def _ignore(self, token): """ Undo a watch(). Don't call this directly, call release() on the token that watch() returned. """ inputSource = self._token2inputSource.pop(token) name, eventOn, eventOff = self._watching[inputSource].pop(token) token.invalidate() DirectObject.DirectObject.ignore(self, eventOn) DirectObject.DirectObject.ignore(self, eventOff) if len(self._watching[inputSource]) == 0: del self._watching[inputSource] # I commented this out because we shouldn't be modifying an # input state simply because we're not looking at it anymore. # self.set(name, False, inputSource)
[docs] def force(self, name, value, inputSource): """ Force isSet(name) to return 'value'. This returns a token; hold onto the token and call token.release() when you no longer want to force the state. Example:: # set up token = inputState.force('forward', True, inputSource='myForwardForcer') ... # tear down token.release() """ token = InputStateForceToken(self) self._token2forceInfo[token] = (name, inputSource) if value: if name in self._forcingOff: self.notify.error( "%s is trying to force '%s' to ON, but '%s' is already being forced OFF by %s" % (inputSource, name, name, self._forcingOff[name]) ) self._forcingOn.setdefault(name, set()) self._forcingOn[name].add(inputSource) else: if name in self._forcingOn: self.notify.error( "%s is trying to force '%s' to OFF, but '%s' is already being forced ON by %s" % (inputSource, name, name, self._forcingOn[name]) ) self._forcingOff.setdefault(name, set()) self._forcingOff[name].add(inputSource) return token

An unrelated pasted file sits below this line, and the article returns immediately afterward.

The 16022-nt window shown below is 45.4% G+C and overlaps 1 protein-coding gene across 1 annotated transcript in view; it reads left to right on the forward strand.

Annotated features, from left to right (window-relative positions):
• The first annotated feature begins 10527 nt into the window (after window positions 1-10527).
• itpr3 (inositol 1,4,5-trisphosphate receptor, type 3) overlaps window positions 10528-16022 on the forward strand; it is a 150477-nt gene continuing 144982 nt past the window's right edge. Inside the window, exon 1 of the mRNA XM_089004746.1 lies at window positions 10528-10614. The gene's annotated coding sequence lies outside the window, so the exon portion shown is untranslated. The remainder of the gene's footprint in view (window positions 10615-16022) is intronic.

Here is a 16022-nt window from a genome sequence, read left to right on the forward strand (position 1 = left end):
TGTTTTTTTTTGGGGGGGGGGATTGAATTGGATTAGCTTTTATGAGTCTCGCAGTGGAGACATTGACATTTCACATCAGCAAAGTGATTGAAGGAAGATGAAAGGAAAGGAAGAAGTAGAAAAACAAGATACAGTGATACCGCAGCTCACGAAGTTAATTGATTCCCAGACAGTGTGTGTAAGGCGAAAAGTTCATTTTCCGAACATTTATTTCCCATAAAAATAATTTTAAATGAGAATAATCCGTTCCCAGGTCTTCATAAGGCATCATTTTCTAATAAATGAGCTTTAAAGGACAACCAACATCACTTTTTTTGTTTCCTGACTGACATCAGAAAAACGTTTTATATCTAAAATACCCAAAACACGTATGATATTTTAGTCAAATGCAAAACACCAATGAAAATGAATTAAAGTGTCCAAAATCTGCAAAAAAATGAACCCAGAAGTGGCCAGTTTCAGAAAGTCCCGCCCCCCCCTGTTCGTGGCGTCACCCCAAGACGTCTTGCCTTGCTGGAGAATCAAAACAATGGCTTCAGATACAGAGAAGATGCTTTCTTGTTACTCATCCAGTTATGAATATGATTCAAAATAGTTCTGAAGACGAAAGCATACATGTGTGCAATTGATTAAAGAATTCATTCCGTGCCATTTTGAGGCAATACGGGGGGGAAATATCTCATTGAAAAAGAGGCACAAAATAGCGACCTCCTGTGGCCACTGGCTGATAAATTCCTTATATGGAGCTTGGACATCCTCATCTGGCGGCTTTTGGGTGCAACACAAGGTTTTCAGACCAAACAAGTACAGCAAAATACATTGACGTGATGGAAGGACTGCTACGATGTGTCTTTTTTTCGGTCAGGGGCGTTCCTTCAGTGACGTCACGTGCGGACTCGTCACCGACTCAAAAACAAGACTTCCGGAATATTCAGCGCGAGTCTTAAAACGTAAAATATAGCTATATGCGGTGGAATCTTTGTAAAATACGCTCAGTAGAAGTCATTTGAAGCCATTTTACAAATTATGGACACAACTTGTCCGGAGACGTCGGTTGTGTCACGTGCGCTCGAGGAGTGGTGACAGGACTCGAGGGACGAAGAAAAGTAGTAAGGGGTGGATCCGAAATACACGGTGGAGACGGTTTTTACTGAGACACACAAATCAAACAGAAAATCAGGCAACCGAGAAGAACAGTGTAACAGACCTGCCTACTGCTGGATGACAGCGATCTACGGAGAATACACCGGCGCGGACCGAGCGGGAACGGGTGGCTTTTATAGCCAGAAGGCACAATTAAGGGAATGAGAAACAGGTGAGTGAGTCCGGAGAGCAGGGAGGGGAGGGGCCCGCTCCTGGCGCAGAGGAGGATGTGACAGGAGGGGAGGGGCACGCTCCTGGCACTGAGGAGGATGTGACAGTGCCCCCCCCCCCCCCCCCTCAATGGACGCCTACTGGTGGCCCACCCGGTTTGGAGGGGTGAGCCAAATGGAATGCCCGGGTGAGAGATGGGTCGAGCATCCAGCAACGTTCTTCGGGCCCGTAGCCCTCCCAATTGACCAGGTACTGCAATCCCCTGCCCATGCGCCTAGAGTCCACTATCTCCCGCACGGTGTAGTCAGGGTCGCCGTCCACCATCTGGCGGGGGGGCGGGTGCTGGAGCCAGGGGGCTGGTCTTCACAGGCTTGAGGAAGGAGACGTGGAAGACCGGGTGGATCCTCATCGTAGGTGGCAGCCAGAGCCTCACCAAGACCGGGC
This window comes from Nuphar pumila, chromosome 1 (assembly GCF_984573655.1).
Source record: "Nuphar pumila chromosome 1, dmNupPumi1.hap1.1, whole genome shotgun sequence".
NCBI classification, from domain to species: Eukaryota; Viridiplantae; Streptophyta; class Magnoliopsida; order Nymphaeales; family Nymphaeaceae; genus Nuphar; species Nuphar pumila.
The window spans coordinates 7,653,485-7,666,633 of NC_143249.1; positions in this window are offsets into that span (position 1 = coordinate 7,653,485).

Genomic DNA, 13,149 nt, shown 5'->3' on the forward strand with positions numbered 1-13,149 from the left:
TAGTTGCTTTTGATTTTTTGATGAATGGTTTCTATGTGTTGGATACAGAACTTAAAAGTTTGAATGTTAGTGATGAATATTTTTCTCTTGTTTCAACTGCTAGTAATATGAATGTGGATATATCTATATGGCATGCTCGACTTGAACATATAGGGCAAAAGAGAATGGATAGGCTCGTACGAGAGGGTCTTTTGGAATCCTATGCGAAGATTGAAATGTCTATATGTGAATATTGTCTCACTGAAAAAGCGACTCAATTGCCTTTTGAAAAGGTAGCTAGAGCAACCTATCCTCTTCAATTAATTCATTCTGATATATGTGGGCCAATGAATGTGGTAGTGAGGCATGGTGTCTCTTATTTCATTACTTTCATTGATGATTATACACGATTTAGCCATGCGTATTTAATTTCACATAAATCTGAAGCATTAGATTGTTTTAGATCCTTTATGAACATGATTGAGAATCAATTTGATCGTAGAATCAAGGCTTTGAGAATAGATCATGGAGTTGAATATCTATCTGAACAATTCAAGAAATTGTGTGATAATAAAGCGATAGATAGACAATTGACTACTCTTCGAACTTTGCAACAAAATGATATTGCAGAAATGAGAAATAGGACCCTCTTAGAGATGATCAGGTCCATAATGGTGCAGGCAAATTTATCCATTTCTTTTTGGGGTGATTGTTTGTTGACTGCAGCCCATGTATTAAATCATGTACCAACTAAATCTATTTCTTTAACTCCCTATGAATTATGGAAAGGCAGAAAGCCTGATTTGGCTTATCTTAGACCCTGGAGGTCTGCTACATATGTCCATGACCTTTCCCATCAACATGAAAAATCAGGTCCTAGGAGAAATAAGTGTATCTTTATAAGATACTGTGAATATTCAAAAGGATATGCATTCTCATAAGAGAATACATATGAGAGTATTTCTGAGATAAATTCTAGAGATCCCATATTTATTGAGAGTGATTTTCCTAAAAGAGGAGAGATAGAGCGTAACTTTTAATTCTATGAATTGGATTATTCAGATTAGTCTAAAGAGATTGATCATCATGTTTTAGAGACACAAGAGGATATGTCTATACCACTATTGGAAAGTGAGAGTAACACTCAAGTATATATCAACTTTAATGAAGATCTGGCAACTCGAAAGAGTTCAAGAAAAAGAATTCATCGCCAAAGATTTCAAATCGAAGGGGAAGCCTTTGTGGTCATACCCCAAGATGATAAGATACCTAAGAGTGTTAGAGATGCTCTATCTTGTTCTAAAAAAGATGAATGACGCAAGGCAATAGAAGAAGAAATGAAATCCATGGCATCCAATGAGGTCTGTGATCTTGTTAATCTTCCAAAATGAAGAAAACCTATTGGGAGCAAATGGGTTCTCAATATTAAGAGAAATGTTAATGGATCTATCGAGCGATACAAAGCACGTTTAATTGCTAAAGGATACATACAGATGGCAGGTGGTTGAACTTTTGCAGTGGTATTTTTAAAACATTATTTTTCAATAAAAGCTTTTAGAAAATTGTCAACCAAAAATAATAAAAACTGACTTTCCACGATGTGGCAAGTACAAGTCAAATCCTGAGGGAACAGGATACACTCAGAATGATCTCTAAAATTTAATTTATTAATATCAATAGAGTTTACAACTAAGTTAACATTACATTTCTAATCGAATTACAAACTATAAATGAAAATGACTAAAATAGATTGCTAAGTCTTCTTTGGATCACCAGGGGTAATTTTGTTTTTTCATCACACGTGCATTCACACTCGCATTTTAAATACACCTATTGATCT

def _unforce(self, token): """ Stop forcing a value. Don't call this directly, call release() on your token. """ name, inputSource = self._token2forceInfo[token] token.invalidate() if name in self._forcingOn: self._forcingOn[name].discard(inputSource) if len(self._forcingOn[name]) == 0: del self._forcingOn[name] if name in self._forcingOff: self._forcingOff[name].discard(inputSource) if len(self._forcingOff[name]) == 0: del self._forcingOff[name]
[docs] def debugPrint(self, message): """for debugging""" return self.notify.debug( "%s (%s) %s"%(id(self), len(self._state), message))
#snake_case alias: watch_with_modifiers = watchWithModifiers is_set = isSet get_event_name = getEventName debug_print = debugPrint release_inputs = releaseInputs